Saturday, August 7

The Chinook and Their Ladder

If you don't live where there are hydro dams, you may not know exactly what a fish ladder is. Its really just a way to get fish swimming upstream over the dam. Fish can't portage, of course, so a way needs to be made for them to swim around and over the dam. Here's a photo of the one at the hydrodam here.

This particular ladder is supposed to be the longest wooden fish ladder in the world. What it is, really, is a system of ascending weirs, and the fish move through, either leaping over the partitions or swimming through underwater doorways, from one weir to the next, until they are around the dam and into Schwatka Lake. From there they continue travelling to their own personal creek of origin, where they spawn and die.

This photo is of the dam itself. The fish ladder intake is in the middle left behind the trees. The people you can just barely see standing in the little cage are viewing the fish at intake to the ladder.

Here is a photo of the intake point from that little cage.

I could see 7 or 8 salmon milling about there--considering their options, I suppose--but they don't show up on the photos, because they rise to the surface where they can be seen only for a brief moment and then it's down under the swirling mass of water again.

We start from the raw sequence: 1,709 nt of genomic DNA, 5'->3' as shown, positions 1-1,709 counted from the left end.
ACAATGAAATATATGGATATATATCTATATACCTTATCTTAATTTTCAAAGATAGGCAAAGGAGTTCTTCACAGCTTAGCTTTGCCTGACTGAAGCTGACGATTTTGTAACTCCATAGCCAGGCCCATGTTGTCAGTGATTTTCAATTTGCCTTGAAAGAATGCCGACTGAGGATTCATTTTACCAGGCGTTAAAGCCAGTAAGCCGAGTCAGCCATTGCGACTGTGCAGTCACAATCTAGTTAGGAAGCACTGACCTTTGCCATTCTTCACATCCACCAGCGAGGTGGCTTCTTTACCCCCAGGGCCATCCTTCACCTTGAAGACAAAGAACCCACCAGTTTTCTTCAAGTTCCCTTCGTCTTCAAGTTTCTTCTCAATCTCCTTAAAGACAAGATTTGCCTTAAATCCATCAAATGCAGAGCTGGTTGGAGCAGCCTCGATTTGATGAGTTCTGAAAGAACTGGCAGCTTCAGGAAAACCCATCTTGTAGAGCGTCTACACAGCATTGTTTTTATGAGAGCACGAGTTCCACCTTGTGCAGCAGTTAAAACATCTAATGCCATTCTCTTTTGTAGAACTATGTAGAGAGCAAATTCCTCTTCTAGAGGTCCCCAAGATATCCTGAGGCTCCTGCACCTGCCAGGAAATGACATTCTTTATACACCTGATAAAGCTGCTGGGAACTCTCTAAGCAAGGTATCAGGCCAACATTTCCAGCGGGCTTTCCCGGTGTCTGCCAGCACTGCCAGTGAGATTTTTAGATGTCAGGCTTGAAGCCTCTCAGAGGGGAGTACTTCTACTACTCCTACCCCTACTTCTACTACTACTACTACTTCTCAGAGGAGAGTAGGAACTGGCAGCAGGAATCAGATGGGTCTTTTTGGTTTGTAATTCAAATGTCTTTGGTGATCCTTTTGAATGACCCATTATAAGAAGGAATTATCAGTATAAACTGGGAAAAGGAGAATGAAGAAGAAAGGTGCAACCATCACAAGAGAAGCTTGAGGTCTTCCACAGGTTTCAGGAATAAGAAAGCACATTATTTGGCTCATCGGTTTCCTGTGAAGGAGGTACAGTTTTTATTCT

Inside a little building built along the ladder is a place to view the salmon. Here's what one looks like from there.

There were 5 or 6 chinook in the viewing tank, but most of them were staying close to the bottom where it's difficult to photograph them. These guys and gals have been swimming up river since May, at this point having travelled nearly 2000 miles without eating--all the way from the mouth of the Yukon River on the west side of Alaska, to here, only a few miles from the source of the river. If you do the math--2000 miles, less than 90 days--you can see that they aren't just lolligagging along. Twenty miles or more per day, they swim.

As they pass through the ladder, they are counted, and their sex and size is determined and recorded. It was last Thursday that these photos were taken, and there had been 297 salmon through the ladder. Some of the fish will be removed here at the ladder so their roe can be hatched artifically, and the fry released in one of the streams next spring. All this fish management ensures the survival of the salmon in numbers great enough for food for people and other hungry creatures--like the grizzlies, for instance.

As I see it, this is all part of our God-given job of care-taking the earth.

God created mankind in his own image,
in the image of God he created them,
male and female he created them.
God blessed them and said to them,
"Be fruitful and multiply!
Fill the earth and subdue it!
Rule over the fish of the sea
and the birds of the air
and every creature that moves on the ground."

Genesis 1:27,28 (NET)

All of God's created gifts are ours to use to meet our needs, but we are responsible to take care of those gifts, too. We are free to use the power the river offers us, and accept it as a good gift from a good heavenly Father; but right stewardship of God's creation also means that we need to work to ensure that another of God's good gifts, the fish that also make use of the river, remain for future generations to enjoy.

For more on the fish ladder:
City of Whitehorse Photos
Whitehorse Fishway

More on chinook salmon:
Chinook Salmon